So those are the basic facts. From Viernes de Dolores (the Friday before Palm Sunday, or Domingo de Ramos) until Domingo de Resurrección more than 60 hermandades (brotherhoods) walk the route from their churches to the Cathedral each carrying two pasos (kind of like floats). The first has life-sized statues of images of the story of Jesus during his last twenty-four hours on earth and the second is an elaborately decorated Virgin, usually surrounded by live flowers and grandiose candles. With as many as nine processions per day, each of which can have as many as 3,000 nazarenos (members of the brotherhood), three marching bands and two pasos constituting each the processions down the winding, narrow passages formerly known as streets until they were inundated by the crowds, it’s quite a spectacle.

For those of you to whom the comparison would be helpful, I suppose it bears a (very) loose resemblance to nine daily Alto Fair parades, each composed of a couple thousand church choir members sporting their robes and carrying three-foot tall candles. Replace the high school marching band with a one of adults (almost all men) who begin to practice the week after Semana Santa in preparation for next year. Exchange the Alto Reformed Church’s 150th anniversary float for the 400th anniversary of the Hermandad de los Panaderos (founded in 1601), which totes Paso de Misterio, a life-size scene of the soldiers arriving to the Garden of Gethsemane to capture Jesus. The Alto Parade is sorely lacking an adequate comparison to the Paso with the Virgin, but I suppose you could make something similar if you were to take the Homecoming Queen, dress her in lace and a ten-foot long velvet cape, surround her with bouquets of roses and three-foot tall candles, put a gold crown on her head and glue some plastic tears to her face.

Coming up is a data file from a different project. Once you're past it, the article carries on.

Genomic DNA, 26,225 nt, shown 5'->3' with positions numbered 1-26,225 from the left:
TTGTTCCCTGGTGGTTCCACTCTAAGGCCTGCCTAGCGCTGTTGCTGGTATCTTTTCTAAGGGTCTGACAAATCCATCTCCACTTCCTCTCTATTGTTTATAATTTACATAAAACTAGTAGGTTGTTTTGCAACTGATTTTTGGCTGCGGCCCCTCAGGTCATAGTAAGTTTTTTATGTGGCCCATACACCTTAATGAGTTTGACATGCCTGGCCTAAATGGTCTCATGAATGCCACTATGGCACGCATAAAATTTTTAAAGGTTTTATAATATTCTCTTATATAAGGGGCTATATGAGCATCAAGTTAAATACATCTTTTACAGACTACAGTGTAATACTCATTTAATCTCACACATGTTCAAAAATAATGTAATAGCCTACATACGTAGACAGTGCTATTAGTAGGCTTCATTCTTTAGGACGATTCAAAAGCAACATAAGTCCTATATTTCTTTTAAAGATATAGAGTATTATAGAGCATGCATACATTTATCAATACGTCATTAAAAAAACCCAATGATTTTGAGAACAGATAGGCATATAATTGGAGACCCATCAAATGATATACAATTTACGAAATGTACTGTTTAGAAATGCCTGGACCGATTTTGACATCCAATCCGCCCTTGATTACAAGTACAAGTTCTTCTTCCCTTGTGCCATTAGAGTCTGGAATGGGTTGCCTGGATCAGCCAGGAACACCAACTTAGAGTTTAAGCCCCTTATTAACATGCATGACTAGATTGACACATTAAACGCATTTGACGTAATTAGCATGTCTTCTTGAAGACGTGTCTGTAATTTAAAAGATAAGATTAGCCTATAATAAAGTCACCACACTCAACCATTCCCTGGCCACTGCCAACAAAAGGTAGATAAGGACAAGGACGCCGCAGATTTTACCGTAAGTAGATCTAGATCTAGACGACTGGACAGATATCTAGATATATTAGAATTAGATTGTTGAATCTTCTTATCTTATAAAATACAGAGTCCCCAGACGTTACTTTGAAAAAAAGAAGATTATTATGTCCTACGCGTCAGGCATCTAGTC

Some aspects of the Alto Fair would fit right into Semana Santa with very little alteration. Parents walk along with their children to replenish the supply of candy which they retrieve from the fronts of their robes and hand out to children along the way. An inflatable jungle gym was added to a nearby plaza for those little ones who are more interested in jumping than standing and waiting. Concession stands offering palomitas (popcorn), algodón (cotton candy), almendras (almonds), churros (think deep-fried tubular funnel cakes), and gelato have sprouted up on corners which were formerly just a sidewalk.

It’s a perplexing combination of religious symbolism and commercialism, piety and consumerism. But why does that surprise and sadden me? Isn’t that just the way things go? Perhaps. But I remain unconvinced that they have to be that way. This is to be a week of preparation for the most important event in the history of forever—God’s death and coming back to life. For all the religious symbolism, it may as well be the Alto Fair for as much as it appears to mean to them. So why don’t I critique the Alto Fair? Because it doesn’t feign to be more than a simple celebration. Semana Santa is replete with religious symbolism.